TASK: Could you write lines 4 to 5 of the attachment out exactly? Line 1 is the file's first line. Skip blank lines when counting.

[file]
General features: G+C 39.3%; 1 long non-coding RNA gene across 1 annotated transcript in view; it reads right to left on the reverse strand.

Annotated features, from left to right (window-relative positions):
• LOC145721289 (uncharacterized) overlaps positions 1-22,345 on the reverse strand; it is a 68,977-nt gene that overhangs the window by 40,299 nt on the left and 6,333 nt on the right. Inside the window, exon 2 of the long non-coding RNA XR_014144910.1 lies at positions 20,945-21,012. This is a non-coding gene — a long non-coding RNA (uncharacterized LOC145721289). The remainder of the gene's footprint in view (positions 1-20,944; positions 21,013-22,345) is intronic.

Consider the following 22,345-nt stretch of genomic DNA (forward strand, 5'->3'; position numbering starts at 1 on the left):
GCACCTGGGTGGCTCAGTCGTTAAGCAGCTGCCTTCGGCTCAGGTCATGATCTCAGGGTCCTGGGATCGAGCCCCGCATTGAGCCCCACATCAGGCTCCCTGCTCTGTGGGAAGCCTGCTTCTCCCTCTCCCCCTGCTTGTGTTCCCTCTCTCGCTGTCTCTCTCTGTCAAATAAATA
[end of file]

Consider the following 22,345-nt stretch of genomic DNA (forward strand, 5'->3'; position numbering starts at 1 on the left):
GCACCTGGGTGGCTCAGTCGTTAAGCAGCTGCCTTCGGCTCAGGTCATGATCTCAGGGTCCTGGGATCGAGCCCCGCATTGAGCCCCACATCAGGCTCCCTGCTCTGTGGGAAGCCTGCTTCTCCCTCTCCCCCTGCTTGTGTTCCCTCTCTCGCTGTCTCTCTCTGTCAAATAAATA